Central Asia, one of the most beautiful and remarkable areas on earth, faced two-fold challenges, i.e., ethnic divide and threat to the region’s stability by violent and proscribed organizations. I witnessed the devastation of Kyrgyz-Uzbek clashes in the Osh and Jalalabad regions of Kyrgyzstan. At the same time, efforts by several malicious entities to destabilize governments were noticeable and destructive. Central Asian countries gained independence only in December 1991, following the collapse of the Soviet Union. After decades of communist dictatorship, they make good progress, but democratic institutions are still fragile. The region needs peace and stability.

In Rwanda, the pearl of the African continent, I encountered victims of several tragedies. Above all, Rwanda itself faced a horrible ethnic genocide in 1994, during which about a million people were slaughtered in just one hundred days. Though the country has recovered remarkably well, the tragedy’s scars are still fresh in people’s minds. Many of my national staff had their family members brutally killed. Most had no choice but to flee to the forests for weeks or what they called “safer areas,” eat whatever nature provided to survive, and hope for an additional hour or day to live. I admire the resilience of the Rwandan people. The neighboring Democratic Republic of the Congo (DRC) has been in crisis for over twenty years. East DRC is particularly violent as the remaining genocidal armed forces of Rwanda fled there, continuing their inhuman actions. They have not yet been wholly disarmed and dismantled.  As a result, dozens of thousands of Congolese have sought protection in Rwanda. Burundi, another neighbor of Rwanda, is also devastated by repeated conflicts and internal wars. In 2015, the conflict erupted again, forcing dozens of thousands of women, children, and the elderly to flee to Rwanda.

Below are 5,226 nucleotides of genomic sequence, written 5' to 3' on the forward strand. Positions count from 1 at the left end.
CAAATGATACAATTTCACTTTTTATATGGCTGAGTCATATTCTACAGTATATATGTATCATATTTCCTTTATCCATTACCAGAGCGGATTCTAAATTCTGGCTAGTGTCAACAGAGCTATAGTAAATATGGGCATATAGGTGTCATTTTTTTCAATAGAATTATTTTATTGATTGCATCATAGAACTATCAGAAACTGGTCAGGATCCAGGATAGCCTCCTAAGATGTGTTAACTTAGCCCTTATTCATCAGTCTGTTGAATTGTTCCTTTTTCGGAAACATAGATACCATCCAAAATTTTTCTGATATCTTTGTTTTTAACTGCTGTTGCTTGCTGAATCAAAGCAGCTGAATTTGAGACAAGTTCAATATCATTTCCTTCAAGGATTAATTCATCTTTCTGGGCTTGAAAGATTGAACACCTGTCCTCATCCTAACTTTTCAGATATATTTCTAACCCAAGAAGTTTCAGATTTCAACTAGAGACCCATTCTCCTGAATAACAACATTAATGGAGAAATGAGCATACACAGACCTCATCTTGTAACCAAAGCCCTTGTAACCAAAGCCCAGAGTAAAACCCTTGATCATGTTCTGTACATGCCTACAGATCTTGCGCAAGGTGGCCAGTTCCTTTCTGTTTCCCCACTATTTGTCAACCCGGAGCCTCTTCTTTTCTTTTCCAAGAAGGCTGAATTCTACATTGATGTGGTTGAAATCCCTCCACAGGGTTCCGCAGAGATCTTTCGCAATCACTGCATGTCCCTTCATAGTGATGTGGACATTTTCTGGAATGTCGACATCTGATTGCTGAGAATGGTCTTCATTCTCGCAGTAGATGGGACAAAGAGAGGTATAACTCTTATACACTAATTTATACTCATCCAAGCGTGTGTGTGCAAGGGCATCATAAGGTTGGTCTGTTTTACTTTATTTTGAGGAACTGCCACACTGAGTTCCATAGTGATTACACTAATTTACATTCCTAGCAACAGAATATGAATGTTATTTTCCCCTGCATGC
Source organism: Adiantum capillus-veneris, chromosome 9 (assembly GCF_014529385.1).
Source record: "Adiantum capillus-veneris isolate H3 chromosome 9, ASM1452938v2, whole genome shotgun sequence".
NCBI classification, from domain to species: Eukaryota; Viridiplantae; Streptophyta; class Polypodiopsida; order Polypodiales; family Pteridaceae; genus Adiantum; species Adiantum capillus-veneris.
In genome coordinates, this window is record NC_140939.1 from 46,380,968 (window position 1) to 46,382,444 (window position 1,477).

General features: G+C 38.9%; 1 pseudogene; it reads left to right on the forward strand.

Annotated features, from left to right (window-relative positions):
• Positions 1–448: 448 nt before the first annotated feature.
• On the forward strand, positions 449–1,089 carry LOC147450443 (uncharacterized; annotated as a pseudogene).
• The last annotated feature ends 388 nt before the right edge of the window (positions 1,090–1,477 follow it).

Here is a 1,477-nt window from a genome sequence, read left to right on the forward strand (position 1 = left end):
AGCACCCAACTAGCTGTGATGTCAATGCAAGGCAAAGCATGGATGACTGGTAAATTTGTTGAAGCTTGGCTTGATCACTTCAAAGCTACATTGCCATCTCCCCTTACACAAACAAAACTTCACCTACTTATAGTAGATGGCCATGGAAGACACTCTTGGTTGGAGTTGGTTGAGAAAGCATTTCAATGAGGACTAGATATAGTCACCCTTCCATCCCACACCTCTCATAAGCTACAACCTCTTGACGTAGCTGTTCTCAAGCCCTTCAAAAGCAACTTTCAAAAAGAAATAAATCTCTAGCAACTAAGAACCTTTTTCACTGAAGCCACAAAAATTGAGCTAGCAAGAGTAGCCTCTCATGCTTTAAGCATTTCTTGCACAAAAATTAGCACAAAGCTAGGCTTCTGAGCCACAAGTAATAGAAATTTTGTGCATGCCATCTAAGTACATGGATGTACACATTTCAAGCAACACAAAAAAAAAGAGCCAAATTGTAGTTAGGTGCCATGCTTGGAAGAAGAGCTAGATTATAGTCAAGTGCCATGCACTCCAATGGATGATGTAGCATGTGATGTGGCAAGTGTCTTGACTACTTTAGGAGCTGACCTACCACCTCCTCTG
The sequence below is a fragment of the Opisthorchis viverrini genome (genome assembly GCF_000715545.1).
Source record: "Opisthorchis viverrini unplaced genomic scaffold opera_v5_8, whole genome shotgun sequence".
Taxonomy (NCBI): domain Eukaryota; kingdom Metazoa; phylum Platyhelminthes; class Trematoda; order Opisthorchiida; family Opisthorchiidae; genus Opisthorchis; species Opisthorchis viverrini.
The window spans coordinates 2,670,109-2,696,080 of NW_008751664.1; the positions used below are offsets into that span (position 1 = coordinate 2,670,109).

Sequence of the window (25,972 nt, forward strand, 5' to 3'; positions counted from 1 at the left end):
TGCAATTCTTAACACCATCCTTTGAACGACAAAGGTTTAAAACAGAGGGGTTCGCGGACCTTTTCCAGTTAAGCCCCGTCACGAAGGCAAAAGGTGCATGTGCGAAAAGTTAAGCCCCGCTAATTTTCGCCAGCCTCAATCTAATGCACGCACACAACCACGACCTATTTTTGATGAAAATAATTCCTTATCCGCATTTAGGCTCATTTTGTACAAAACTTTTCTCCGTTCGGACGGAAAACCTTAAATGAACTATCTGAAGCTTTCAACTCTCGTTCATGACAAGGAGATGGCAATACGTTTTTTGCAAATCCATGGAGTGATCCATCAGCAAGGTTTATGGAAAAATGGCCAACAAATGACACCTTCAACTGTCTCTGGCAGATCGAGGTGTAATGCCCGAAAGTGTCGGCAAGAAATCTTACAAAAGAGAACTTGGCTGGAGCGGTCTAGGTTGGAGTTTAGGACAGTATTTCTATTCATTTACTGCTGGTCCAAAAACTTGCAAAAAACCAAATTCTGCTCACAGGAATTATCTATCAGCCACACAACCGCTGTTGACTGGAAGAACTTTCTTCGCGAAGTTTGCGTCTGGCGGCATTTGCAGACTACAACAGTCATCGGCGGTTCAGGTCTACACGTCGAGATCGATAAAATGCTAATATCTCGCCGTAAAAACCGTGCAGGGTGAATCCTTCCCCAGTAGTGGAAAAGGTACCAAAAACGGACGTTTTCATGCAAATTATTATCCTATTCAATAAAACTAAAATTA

The situations mentioned above are a few examples of tragedies that I witnessed. However, there are thousands of clashes, crises, conflicts, and wars currently happening in the world, taking scores of lives, destroying beautiful cities and cultural heritages, shattering families, and consuming billions of US dollars that otherwise would have served the purposes of peace and development.

Why are there so many crises in the world and what are the reasons?

Again, it is a complicated question to answer, and frankly speaking, there is no one reason. What I can say is that each crisis, conflict, or war has deep-rooted causes. Consider a volcano. It boils within the magma chamber for an extended period, and before an eruption, it passes several layers of obstacles in the mountain. The result is either simple gases and ashes, or manageable quantities of lava eruption, or a terrible projection of all that destroys lives, cities, and cultures. Tambora and Krakatoa in Indonesia, Laki in Iceland, Pelee in the Caribbean, Ilopango in El Salvador, Unzen in Japan, Nevado del Ruiz in Colombia, etc., were all devastating explosions with ferocious pyroclastic flows. However, the most renowned of them is the eruption of Vesuvius in Italy that destroyed the entire city of Pompeo and killed all its inhabitants. The buoyancy, pressure from the exsolved gases, and injection of a new batch, the main reasons for a volcano’s eruption, are similar to external and internal factors leading to a significant crisis.